In the latest article about Feline Chronic Gingivostomatitis (FCGS), it mentioned the link between FIV and dental diseases in cats in a simple way. This time we would have further explanation about that.
What is FIV?
For easily understanding, you should have a basic concept of FIV first. Feline immunodeficiency virus (FIV) is one of the most common and consequential infectious diseases in cats. In infected cases, FIV attacks the immune system, leaving the cat vulnerable to many other infections. Although cats infected with FIV may appear normal for years, they eventually suffer from immune deficiency, which allows normally harmless bacteria, viruses, protozoa, and fungi found in the everyday environment to potentially cause severe illnesses.
FIV-positive cats may have the virus in their system for years before showing signs of illness.
Why FIV leads to increased incidence of dental disease in cats?
As the virus works by killing or damaging cells in a cat’s immune system, often targeting white blood cells. The ongoing damage of FIV in cats eventually leads to a weakening of the immune system. Once that happens, cats with FIV can become vulnerable to secondary infections.
One of the most common secondary infection is feline Gingivostomatitis. When FIV-positive cats encountering plaque and oral bacteria, their immune system’s inflammatory response is so abnormal in those cats that their bodies just aren’t up to dealing with routine oral infections. The infected cats will then develop symptoms of oral inflammation due to insufficient immune resistance.
According to medical studies, FIV-positive cats had significantly more often gingivae with an increased tendency for bleeding upon probing than FIV-negative cats, and increase the chance of getting FCGS. Plus, it has been shown that FIV infection is an important factor for the occurrence of tooth resorption, possibly through immune suppression or changes of the (sub)gingival micro-environment.
Can FIV be prevented?
The primary mode of transmission for FIV is through bite wounds from an infected cat. That makes outdoor cats especially vulnerable as they may end up in a territorial dispute that leads to such an injury.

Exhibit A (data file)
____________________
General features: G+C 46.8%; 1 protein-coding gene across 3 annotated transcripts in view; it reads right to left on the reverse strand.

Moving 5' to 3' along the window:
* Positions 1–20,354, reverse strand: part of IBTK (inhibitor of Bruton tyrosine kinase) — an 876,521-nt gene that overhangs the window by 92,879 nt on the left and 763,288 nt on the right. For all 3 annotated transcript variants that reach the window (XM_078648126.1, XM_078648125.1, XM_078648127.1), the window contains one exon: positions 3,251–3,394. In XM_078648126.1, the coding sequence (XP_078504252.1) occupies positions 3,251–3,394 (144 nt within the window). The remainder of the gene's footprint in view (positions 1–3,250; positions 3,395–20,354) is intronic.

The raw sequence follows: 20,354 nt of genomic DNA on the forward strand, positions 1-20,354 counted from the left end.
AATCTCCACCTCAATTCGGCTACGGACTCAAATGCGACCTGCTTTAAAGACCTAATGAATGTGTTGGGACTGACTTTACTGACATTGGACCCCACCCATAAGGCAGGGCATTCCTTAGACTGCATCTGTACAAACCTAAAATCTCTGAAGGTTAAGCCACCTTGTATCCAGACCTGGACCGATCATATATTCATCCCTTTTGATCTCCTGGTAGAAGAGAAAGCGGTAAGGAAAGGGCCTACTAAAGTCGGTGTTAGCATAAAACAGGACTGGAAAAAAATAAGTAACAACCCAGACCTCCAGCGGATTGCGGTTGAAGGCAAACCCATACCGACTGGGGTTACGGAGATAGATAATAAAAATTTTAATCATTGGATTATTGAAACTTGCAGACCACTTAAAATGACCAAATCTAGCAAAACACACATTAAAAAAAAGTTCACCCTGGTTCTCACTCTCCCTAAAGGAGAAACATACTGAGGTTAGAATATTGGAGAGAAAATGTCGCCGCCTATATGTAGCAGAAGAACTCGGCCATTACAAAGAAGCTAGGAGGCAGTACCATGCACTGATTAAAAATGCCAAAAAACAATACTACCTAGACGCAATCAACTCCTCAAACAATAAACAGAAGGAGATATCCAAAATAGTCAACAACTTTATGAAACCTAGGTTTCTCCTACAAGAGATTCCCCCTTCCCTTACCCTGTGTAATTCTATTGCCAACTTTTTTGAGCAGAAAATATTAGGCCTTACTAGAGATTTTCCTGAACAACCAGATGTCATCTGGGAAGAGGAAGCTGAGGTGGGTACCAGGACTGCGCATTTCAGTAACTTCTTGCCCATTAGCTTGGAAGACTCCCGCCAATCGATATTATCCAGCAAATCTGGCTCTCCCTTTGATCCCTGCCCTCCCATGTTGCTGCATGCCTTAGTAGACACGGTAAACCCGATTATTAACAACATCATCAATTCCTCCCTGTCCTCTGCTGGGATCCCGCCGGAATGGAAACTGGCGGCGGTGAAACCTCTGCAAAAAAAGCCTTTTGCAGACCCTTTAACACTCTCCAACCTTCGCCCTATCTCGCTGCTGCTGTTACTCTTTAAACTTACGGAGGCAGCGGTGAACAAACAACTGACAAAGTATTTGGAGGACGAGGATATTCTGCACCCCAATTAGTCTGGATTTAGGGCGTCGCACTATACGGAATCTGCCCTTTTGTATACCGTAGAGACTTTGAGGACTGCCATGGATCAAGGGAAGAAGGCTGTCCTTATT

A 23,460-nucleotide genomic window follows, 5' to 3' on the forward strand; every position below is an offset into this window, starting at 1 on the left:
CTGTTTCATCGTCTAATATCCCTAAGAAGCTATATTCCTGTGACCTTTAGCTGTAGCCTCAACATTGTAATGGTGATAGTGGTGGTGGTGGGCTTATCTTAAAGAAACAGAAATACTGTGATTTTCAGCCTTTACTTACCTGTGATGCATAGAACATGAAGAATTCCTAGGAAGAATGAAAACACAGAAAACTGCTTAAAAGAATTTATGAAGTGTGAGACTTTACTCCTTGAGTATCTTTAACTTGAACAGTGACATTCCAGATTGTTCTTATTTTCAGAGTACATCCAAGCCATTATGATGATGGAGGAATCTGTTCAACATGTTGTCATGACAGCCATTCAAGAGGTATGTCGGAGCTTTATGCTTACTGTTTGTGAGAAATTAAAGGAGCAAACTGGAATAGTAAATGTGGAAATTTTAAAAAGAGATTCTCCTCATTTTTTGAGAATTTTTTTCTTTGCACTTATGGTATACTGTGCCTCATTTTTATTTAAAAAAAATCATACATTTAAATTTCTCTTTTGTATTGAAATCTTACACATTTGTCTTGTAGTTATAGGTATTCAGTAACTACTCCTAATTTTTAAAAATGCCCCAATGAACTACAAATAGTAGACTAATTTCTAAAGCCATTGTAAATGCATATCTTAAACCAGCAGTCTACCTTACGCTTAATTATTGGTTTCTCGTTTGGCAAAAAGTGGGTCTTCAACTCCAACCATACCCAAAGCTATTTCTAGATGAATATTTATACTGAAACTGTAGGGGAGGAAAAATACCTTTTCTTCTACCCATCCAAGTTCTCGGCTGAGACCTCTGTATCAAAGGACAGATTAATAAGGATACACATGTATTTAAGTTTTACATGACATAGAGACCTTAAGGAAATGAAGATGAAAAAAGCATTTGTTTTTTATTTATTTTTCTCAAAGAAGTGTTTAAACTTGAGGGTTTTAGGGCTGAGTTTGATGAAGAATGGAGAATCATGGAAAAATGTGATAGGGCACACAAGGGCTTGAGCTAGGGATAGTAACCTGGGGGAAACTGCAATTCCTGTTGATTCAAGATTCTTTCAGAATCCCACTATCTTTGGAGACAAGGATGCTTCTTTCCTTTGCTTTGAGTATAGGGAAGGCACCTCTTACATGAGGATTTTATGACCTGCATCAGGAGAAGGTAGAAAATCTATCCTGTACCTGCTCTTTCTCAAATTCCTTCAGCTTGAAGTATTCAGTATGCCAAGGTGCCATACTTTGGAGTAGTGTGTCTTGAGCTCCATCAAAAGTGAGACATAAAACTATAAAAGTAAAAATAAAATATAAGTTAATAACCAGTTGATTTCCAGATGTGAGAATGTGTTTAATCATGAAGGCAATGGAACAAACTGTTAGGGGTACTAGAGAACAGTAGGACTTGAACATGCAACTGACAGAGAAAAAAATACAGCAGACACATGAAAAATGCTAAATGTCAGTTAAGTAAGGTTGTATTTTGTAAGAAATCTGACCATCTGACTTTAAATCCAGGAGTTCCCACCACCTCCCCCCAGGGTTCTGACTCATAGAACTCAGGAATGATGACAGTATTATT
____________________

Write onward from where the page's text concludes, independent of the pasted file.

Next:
So the best way to reduce risk is to limit contact with cats who may be infected with the disease by keeping cats indoors and testing all cats within the household. And also you could consider to neuter cat to reduce territorial behaviour.
While FIV is contagious, cats typically do not transmit the virus by sharing an eating bowl with other cats or through other casual, non-aggressive contact, such as sharing water bowls or mutual grooming.
Risk for human?
Absolutely NOT! A cat can’t transmit the FIV virus to a human. They can only pass FIV on to another cat. Although HIV (human immunodeficiency virus, the cause of AIDS in people) belongs to the same family of viruses as FIV, the two viruses infect different species. The viruses are very specific for the species and there is no risk of cross infection between the immunodeficiency viruses of cats and people.
How to treat FIV?
There is no antiviral remedy available specifically for the treatment of FIV in cats. In general, vets would focus on trying to keep a cat asymptomatic for an extended period. As previous mention, FIV-positive cats may have a long period where they can appear healthy and show no clinical signs. Therefore, regular examinations to monitor immune status is very important, it does help in detecting the disease at the initial stage. Any infections should be treated promptly and aggressively. Earlier treatment will bring the benefits of shorter and better recovery.
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